23. I moved back to Chicago because I didn't like only seeing my family twice a year. They would call me on Sunday afternoons and they'd all be at my parents' house having fun without me. Now that I think about it, once I moved back, they stopped getting together on Sunday afternoons.
24. If just one brother had moved to Seattle, I could have stayed on the island.
25. I have three brothers: Paul, David and Daniel.
26. I fit in between David and Daniel.
27. I'm the only girl.
28. That's right. I'm the princess.
29. I live with my brother Daniel.
30. We're partners against the world. We always have been. It makes it very easy to be roommates.
31. We watch a lot of wrestling at our apartment. Daniel pays the extra money to get the WWE 24/7 On Demand channel so he feels like he needs to get his money's worth.
32. My favorite wrestlers are C.M. Punk (His only addiction is competition) and Matt Striker, a former New York public school teacher who wears sweater vests and tiny little matching panties. Sometimes, he wears pleated khaki pants, just like every social studies teacher/coach you ever had. He's an excellent heel.
33. My mother thinks we're losing brain cells quickly over here.
34. In the rest of my spare time, I am a dilettante of crafts, a jill of all trades, as it were. I do a lot of different things to a very shallow degree. So, I knit, but only hats. I make jewelry, but nothing complicated. I quilt, but only using squares of fabric. I also have some other, more eclectic crafts that I make when the mood strikes me like little wire-wrapped dolls with handmade clothing and snow-globes. I've found that life is a little better if I'm making odd and whimsical things in my spare time.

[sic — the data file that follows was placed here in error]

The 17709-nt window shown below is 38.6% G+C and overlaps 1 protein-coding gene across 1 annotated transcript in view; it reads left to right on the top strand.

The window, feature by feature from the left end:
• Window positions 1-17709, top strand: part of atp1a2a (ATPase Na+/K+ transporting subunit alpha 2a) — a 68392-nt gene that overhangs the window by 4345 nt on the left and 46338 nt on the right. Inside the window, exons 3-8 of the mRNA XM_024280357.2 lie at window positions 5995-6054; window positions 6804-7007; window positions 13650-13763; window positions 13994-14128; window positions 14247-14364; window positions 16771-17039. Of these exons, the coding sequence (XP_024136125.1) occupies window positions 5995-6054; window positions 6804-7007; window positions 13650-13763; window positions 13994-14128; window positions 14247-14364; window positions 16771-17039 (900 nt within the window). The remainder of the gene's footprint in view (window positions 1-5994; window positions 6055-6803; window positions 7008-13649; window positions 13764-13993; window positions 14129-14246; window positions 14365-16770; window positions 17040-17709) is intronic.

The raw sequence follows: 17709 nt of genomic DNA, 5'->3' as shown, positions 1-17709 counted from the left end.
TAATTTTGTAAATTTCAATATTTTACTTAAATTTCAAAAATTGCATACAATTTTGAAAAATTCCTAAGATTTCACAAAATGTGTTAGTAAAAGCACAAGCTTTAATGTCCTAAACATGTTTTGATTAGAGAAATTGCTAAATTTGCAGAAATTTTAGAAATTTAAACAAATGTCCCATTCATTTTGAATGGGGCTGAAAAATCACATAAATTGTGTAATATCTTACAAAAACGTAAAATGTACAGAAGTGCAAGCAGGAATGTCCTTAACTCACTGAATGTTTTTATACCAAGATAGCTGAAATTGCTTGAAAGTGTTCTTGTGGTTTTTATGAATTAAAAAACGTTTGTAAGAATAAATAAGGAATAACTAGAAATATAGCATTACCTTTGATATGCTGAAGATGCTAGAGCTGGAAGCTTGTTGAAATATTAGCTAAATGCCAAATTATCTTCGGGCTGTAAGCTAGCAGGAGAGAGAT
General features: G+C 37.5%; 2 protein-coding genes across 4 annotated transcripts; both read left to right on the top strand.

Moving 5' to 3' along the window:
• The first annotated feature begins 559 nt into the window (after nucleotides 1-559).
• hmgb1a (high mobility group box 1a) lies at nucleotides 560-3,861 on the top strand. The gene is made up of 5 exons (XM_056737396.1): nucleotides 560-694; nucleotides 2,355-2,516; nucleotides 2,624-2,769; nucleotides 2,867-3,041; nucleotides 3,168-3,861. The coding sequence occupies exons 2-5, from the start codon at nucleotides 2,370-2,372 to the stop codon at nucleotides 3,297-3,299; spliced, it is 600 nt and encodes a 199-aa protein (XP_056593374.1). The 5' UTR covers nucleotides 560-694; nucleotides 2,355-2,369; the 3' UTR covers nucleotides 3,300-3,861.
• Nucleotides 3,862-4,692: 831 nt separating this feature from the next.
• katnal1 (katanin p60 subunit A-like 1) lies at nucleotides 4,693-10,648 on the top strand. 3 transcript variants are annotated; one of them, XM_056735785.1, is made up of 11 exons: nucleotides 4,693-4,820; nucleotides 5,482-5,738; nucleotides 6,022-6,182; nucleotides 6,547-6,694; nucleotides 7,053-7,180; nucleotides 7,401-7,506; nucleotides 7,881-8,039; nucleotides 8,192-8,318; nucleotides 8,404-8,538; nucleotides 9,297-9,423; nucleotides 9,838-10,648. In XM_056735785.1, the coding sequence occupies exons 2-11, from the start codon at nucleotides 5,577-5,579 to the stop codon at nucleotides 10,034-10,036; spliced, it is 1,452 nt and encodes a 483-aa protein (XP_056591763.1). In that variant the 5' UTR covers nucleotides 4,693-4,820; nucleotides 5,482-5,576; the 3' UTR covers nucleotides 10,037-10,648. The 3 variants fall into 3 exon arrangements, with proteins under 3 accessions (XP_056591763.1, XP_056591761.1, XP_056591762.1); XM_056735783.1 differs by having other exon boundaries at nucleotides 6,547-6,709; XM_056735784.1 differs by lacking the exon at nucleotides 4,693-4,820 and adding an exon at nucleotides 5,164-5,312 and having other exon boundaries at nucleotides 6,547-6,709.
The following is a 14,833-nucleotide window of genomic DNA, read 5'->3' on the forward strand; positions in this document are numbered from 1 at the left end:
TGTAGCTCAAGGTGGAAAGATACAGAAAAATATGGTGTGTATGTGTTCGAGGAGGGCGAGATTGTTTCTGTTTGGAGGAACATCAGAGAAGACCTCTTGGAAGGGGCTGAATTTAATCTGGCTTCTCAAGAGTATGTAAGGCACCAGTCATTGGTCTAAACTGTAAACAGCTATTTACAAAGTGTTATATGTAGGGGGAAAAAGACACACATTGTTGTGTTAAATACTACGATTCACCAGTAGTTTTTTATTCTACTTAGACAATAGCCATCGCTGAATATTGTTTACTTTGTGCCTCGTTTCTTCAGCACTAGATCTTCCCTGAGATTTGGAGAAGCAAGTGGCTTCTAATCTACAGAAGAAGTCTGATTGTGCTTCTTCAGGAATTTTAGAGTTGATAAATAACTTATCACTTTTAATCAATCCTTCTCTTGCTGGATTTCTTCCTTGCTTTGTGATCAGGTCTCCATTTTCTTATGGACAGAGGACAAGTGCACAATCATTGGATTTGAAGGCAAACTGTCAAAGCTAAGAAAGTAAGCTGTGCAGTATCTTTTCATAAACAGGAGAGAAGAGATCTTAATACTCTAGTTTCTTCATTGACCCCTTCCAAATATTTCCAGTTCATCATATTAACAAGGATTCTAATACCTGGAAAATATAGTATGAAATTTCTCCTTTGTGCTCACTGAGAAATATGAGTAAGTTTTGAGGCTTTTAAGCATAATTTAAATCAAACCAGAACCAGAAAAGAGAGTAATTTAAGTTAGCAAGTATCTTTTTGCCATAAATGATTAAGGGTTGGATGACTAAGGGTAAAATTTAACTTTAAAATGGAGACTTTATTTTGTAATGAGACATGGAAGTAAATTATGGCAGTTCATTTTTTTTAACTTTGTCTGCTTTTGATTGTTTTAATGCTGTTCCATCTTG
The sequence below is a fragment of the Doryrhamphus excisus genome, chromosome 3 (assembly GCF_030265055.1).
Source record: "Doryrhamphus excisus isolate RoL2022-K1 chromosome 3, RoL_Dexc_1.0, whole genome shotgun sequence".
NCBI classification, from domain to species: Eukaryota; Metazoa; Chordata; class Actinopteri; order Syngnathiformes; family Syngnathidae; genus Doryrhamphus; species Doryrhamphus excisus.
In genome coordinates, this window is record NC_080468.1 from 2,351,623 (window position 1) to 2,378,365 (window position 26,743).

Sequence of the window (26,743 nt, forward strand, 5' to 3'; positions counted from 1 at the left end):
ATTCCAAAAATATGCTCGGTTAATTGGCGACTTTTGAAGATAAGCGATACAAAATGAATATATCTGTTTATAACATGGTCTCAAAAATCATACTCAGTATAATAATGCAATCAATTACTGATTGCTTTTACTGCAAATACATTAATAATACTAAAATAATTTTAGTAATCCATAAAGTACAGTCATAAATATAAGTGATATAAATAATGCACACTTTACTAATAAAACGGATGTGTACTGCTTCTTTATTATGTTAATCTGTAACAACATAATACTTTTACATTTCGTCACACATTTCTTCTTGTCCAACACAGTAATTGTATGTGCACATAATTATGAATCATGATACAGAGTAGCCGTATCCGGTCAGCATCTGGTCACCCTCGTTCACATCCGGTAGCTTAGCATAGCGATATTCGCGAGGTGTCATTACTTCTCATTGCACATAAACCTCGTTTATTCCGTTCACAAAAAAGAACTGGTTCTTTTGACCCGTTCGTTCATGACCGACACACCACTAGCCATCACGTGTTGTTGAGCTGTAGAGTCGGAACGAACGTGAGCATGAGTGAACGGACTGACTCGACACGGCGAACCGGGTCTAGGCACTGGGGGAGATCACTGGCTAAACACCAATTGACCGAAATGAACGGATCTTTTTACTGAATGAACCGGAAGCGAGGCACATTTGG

35. On my best days, I consider myself a compilation artist.
36. But what I really like to do is read books.
37. I would prefer to read books rather than just about anything.
38. This includes cooking. I have four bachelor meals that I make on a regular basis: eggs on mayonnaise toast, frozen pizza, macaroni and cheese with peas please and tuna fish salad on toast. Everything else is either take-out or leftovers. That gives me time to read more books.
39. For a long time, I read mostly science fiction and fantasy books.
40. I intend to name my first-born son Isaac in honor of my favorite author, Isaac Asimov.
41. I wrote my undergrad senior thesis on science fiction and post-modernism, using The Hitchhiker's Guide To The Galaxy as my main illustrative text.
42. I got an A- from Dr. O'Gorman, the toughest grader on campus. She told me science fiction wasn't real literature at the beginning of the semester.
43. I still enjoy a good near-future, post-apocalyptic speculative fiction novel, but my fervor seems to have tapered off in the last several years.
44. I read a lot more literature lately (I just read The Invisible Man for the first time), as well as the aforementioned Christian books.
45. I attend River City Community Church. It is the last place on Earth I expected to be going to church. It's full of The Beautiful People. Everyone is young and we sing Contemporary Christian Music a lot of the time. But God says I'm supposed to be there (it's a long story) and I'm actually pretty excited to be a part of something very different. The church is only three years old and still very small. It has three pillars that are important: worship, reconciliation and community development. The reconciliation part is really difficult but makes my life experience feel a little more authentic. The community development aspect is completely in line with my intellectual interests (see #8). Plus, the sermons are phenomenal. I've also met some people that aren't assholes.